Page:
Cheshire interiors - The old Stationmaster’s House, Bramhall

PUBLISHED: 11:40 01 April 2015 | UPDATED: 11:40 01 April 2015

The old Stationmasters House, Bramhall

The old Stationmasters House, Bramhall


Caroline Firth’s home in Bramhall is the perfect example of this interior designer’s quirky, yet practical, style

Caroline Firth in BramhallCaroline Firth in Bramhall

Caroline is not native to Cheshire, but has found her spiritual home here. Having met her husband Ian at university in Lancaster, they settled first in north Manchester, but moved to Bramhall to access the great schools there. A career in recruitment was out on hold with the arrival of their first child, which was when her long fascination with design was given time to flourish.

‘I gave up work when I had my son and then retrained in interior design. Since then I’ve been balancing work and family. I’ve chosen to take a slightly unusual approach in this industry, by establishing a ‘charge by the hour’ business. This way, whatever your budget is, you can benefit from the experience, knowledge, product sourcing skills and understanding of an interior designer but are not committed to a significant up-front consultation fee.

‘It works well, I’ve found. Some people simply want a fresh eye, someone who looks at things with a different perspective, to refresh a single room. It’s amazing the change you can make with a simple de-clutter, adding new artwork, changing the cushions, etc. I go from this to more extensive projects, so my work is quite varied.’

Caroline tells me several times that she loves living in Bramhall: ‘It’s such a great place to live. We can walk into the centre from here and all the local businesses make you feel so welcome. My favourite shops at the moment are Be and Amaranth. It’s a small community here, it’s easy to get to know everybody.’

The old Stationmasters House, BramhallThe old Stationmasters House, Bramhall

Much of Bramhall’s residential property was built after 1930 and post-war, which taps neatly into Catherine’s personal love of telling a home’s story in her work.

‘The houses tend to be light and bright, with big windows. I love to balance contemporary living with retro nods to the house’s heritage. A few quirky, eclectic pieces that tie into the house’s history can finish a room perfectly.’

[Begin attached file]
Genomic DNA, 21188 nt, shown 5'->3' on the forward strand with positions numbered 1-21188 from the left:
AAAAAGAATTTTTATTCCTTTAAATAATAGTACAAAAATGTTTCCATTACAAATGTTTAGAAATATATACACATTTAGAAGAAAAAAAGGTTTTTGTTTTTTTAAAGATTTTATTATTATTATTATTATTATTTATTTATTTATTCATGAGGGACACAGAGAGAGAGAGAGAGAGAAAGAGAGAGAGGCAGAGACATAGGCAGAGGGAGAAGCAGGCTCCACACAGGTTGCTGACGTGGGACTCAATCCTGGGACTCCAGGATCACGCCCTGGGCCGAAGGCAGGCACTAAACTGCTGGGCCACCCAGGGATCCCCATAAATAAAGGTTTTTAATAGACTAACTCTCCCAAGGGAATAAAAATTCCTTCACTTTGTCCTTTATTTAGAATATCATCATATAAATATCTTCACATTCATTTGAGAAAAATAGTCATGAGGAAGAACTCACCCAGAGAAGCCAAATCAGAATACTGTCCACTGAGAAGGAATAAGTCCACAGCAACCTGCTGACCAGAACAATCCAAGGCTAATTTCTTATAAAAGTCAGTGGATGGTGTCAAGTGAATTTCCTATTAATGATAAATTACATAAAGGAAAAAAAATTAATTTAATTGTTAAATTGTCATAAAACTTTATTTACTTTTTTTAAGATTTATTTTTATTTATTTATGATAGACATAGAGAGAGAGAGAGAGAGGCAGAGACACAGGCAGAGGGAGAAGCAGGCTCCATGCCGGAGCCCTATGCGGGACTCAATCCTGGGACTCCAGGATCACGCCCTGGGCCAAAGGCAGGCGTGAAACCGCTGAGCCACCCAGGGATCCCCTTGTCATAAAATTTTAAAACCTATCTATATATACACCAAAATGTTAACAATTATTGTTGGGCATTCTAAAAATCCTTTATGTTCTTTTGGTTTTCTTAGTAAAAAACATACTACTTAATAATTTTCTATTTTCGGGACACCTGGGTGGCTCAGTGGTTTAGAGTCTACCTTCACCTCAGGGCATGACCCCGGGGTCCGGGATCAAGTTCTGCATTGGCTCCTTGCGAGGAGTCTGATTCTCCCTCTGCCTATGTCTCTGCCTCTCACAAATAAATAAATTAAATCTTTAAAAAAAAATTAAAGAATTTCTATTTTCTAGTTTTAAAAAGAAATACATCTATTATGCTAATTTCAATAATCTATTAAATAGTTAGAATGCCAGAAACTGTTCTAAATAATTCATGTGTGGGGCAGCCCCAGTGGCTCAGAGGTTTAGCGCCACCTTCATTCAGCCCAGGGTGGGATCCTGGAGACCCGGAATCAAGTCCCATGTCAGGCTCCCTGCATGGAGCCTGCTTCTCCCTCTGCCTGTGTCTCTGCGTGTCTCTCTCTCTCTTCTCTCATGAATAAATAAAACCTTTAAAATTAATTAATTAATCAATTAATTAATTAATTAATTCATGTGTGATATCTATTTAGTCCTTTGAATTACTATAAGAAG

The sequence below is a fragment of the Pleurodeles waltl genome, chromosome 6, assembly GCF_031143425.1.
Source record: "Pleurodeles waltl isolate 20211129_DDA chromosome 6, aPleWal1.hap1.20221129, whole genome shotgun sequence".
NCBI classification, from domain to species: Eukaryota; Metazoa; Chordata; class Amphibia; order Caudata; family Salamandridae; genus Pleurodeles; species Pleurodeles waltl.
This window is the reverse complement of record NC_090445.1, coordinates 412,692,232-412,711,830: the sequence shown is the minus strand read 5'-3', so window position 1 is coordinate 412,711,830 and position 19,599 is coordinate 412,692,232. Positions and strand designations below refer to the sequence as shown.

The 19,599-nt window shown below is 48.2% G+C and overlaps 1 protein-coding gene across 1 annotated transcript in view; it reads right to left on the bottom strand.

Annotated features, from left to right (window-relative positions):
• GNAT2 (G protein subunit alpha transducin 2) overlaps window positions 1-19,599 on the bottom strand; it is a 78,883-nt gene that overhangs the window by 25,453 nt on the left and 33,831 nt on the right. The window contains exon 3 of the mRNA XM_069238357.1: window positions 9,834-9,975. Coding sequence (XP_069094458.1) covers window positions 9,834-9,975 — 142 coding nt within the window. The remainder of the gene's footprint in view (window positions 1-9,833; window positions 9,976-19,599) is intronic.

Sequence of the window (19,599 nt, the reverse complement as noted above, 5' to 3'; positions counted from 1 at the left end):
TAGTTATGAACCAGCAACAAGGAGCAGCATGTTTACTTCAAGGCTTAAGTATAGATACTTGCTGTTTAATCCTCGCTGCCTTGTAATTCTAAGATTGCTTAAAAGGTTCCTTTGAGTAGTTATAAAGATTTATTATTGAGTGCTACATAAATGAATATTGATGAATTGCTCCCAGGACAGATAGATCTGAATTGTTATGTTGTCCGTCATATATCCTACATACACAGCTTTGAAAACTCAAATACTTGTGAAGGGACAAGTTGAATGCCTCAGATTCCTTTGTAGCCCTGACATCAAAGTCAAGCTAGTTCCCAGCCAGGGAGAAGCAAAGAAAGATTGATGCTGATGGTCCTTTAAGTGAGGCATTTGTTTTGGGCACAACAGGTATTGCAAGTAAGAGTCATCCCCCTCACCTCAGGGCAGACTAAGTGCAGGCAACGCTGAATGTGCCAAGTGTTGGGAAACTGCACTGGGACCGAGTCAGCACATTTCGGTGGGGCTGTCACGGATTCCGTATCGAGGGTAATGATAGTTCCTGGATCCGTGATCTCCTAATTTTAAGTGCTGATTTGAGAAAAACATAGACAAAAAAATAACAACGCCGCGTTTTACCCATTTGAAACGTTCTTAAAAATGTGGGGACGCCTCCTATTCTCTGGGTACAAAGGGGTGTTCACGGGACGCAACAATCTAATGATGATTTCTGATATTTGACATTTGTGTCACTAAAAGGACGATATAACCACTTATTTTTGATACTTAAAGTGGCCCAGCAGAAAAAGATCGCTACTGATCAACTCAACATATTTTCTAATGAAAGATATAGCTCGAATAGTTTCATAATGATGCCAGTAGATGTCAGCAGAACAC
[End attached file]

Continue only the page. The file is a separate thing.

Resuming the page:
Caroline and her family live in the old Stationmaster’s House, a home built by the first Stationmaster of Bramhall train station, in 1865.

Caroline and Ian have undertaken a little structural change; making the main living area into a single, front to back room, rather than the two small rooms it was designed to be, but most of the house’s original features remain, such as open fireplaces in the bedrooms.

The kitchen is a melody of this season’s so on trend shades of grey, and is a triumph of Caroline’s skill.

‘I saw the style I wanted in a major London kitchen-maker’s and then had it made for me by local joiner Philip Howard. We ran out of money, so I painted the floorboards, but what was an option of economy has turned out to be quite high impact!

‘I wanted to open up the two small living rooms into one large one, for the sense of space and light, but needed to separate them in some way too, as I wanted to avoid ending with a single long narrow room.’

Caroline has used distinct decorative styles in each space, but the dark grey walls and citrus pops of the front work beautifully alongside the creamy, pastel shades of the rear. The fabulous butterfly picture in this space was created to order by local artist Gabrielle Dow, who came to Caroline’s home to undertake the work.

Upstairs, the main bedroom is a symphony of restful greys, punctuated with a dramatic matt black headboard – a charity shop find that originally horrified her husband.

‘It was a 1970’s piece, made from that awful melamine plastic, all yellowed from the light. I put a couple of coats of blackboard paint on it and it looks so different! I love trawling through charity shops and vintage stalls. I found the original Cheshire Lines customer notice on a vintage market stall and it now lives in our downstairs loo. It makes me smile every time I read it!’

Wandering around Caroline’s lovely home, it’s clear that it’s the extras, the little pieces that she’s added to each room, that not only gives each space a personality, but ties it all together – a thread of style that runs throughout, but is unfussy and subtle.

‘In my work I have two key types of client,’ Caroline explains: ‘Those who want a completely new look and are happy for me to design and project-manage the work and then finish off by styling the house, down to the last cushion; and those who are seeking a more cohesive look on a really tight budget, who only need me for an hour or two – editing and rearranging furniture, recommending new paint colours and adding some beautiful accessories to the room.’

If Caroline’s own home is an example of how her mind works when dealing with any type of client, they are in very safe hands.

Past and present time

Caroline’s home has significant ties to Bramhall’s past, the time when it metamorphosised from a sleepy village to one of Manchester and Stockport’s commuter towns.

Stationmaster John Findlow had the property built to his own specification in 1865, along with the house next door.

It’s not close to the station today, but when it was built Mr Findlow would have had a short walk through the fields to his workplace, an area built over long ago.

Caroline has added occasional pieces of vintage railway ephemera to her home, including the customer notice in her loo, a station clock in her hallway and an old, large clock face at the rear of her garden, that – along with her determination to retain original features – link her home beautifully back to it’s early days, and reason for being.

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